Attendee Richard Glikes, executive director of the
47-dealer-strong, $450-million-grossing Home Theater Specialists of
America group, says he and his board of directors are lucky to get
half a day to actually walk the floor and visualize the product.
"This show used to be a lot more about selling," says Glikes. "Now
it's more about building relationships and planning marketing
strategies with our vendors."
Even lower in profile are the estimated 20,000 or so other
industry-ites not officially counted in CES' attendance figures,
who are in town working at off-site product exhibits and events
that piggyback CES, including "co-locates" like the Government IT
Showcase (for homeland security gear) and the non-aligned Adult
Video Show (yes, that kind of adult video).
VIVA LAS VEGAS
Because of the sheer size and demands of the show, CES has
developed quite the codependency with the uniquely
convention-friendly city of Las Vegas. True, Chicago and Orlando
have slightly larger primary convention centers, but "there isn't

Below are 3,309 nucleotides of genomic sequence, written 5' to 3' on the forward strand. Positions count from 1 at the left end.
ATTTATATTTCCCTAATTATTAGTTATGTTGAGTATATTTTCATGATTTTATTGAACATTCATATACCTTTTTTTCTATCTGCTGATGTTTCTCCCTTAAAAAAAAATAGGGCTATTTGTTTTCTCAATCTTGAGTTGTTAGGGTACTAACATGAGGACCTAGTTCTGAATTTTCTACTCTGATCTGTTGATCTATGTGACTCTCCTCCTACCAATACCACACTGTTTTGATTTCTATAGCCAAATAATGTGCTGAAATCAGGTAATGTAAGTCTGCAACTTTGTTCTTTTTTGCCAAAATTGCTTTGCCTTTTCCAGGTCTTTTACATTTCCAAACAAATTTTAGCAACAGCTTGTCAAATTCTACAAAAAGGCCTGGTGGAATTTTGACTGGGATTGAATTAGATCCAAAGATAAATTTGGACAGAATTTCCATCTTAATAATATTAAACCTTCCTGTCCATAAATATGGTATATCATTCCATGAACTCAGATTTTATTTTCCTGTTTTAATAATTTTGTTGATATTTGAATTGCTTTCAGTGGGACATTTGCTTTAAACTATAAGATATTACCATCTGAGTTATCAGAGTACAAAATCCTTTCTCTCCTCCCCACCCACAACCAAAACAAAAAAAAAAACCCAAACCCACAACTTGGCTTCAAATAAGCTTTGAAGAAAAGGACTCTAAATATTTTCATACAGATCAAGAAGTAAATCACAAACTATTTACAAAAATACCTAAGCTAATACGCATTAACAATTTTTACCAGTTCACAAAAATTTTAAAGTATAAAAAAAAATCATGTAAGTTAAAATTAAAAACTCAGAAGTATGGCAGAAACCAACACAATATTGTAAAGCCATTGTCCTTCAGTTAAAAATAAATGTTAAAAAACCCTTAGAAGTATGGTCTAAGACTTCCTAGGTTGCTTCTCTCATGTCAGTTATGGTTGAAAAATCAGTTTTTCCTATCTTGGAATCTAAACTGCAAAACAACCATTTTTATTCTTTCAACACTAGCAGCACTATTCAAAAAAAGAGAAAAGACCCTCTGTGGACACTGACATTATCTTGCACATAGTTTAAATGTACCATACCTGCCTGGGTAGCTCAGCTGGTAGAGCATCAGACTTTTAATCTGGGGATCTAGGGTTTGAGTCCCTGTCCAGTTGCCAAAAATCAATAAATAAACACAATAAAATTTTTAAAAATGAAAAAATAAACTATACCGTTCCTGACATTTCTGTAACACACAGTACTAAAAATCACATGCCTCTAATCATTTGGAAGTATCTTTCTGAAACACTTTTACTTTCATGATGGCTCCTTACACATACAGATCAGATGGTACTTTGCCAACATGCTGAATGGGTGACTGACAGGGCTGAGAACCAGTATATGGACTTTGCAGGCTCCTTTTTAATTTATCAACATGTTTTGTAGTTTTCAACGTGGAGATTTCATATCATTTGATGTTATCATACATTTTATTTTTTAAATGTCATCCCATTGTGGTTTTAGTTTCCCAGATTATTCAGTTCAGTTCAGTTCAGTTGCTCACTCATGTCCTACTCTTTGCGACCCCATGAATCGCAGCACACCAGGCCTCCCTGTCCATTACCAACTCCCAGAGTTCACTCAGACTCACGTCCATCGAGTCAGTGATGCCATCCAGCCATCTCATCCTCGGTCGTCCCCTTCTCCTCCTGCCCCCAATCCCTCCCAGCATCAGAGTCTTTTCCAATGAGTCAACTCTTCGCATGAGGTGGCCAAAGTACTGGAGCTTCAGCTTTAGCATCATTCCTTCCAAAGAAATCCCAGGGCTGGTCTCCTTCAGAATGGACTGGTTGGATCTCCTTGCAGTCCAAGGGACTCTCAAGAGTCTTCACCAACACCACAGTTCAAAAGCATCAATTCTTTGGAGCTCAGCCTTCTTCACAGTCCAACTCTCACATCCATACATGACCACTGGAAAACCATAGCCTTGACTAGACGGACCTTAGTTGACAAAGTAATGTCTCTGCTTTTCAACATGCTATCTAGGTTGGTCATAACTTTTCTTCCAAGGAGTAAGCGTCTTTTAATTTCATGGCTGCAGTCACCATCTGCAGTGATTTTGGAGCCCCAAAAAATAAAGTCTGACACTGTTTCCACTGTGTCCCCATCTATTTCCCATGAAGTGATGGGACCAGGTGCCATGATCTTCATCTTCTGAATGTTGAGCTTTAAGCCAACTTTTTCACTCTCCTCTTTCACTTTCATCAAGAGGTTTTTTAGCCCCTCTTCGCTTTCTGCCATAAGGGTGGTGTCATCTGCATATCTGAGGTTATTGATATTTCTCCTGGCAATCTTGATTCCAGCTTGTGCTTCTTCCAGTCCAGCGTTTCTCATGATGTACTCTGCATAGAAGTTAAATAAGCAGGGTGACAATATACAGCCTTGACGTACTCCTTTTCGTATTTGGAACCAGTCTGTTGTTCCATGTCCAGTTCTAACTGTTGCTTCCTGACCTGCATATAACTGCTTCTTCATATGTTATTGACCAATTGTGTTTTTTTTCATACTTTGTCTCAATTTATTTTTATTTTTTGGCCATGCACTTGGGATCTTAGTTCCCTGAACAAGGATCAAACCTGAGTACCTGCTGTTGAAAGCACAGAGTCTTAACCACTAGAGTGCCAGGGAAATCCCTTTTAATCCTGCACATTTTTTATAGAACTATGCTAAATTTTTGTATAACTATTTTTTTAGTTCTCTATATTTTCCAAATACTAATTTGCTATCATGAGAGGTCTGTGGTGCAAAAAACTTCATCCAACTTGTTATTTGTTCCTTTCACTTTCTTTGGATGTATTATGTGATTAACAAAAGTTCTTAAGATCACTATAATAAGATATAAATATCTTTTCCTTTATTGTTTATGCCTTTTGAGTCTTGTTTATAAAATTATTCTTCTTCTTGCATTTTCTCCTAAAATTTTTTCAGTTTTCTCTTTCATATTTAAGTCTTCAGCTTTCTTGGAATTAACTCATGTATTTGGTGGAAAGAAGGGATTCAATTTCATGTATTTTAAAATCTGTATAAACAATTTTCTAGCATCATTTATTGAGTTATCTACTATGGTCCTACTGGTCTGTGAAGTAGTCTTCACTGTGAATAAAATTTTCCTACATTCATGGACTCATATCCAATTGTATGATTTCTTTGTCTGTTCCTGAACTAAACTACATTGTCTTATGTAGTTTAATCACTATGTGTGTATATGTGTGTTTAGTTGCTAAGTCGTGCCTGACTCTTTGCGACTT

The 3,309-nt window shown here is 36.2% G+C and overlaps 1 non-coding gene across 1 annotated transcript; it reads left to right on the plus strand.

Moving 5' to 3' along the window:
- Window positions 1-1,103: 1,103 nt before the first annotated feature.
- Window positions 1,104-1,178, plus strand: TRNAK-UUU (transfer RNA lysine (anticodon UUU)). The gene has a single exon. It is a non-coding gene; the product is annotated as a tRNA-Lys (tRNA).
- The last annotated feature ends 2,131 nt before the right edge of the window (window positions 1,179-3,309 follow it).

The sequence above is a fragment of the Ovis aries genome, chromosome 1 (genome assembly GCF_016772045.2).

another city in America with anywhere near our 128,000 hotel and
motel rooms less than a 20-minute cab or shuttle bus ride away,"
says Chris Meyer, director of convention center sales for the Las
Vegas Convention and Visitors' Authority. The city boasts two other
mega-exhibit centers, the Mandalay Bay and the Sands, and gobs of
hotel ballrooms and meeting facilities. That adds up to the city's
staggering 9.5 million square feet of meeting and exhibition space.
"We say it's more than anywhere else in the galaxy, and so far, no
one's disputed it," says Meyer half-jokingly.
In staging a global-scale event like CES, it also helps that the
city never sleeps, and that flights come in direct from Europe and
Asia, says Karen Chupka, vice president of events and conferences
for CEA. "So no matter when you fly in or what time zone you're on,
you can get a lively welcome, even pick up your badge holder at the
airport until 1 a.m., then get a decent meal when you get to your
BLOWING OUT THE TOWN
To the locals, the International Consumer Electronics Show is
what's known as a citywide, meaning it takes over virtually the
entire town. And so determines things like how many cabs (1,500),
shuttle buses (200), and limousines (every available stretch from
the Las Vegas Valley back to L.A.) will be called into service.
Talent bookings at the big hotel/casinos are also affected, but on
the downside. Because so many of the exhibitors stage their own
hotel and club parties with big-name talent - from Jay Leno to
Crosby, Stills & Nash - some showrooms go "dark" during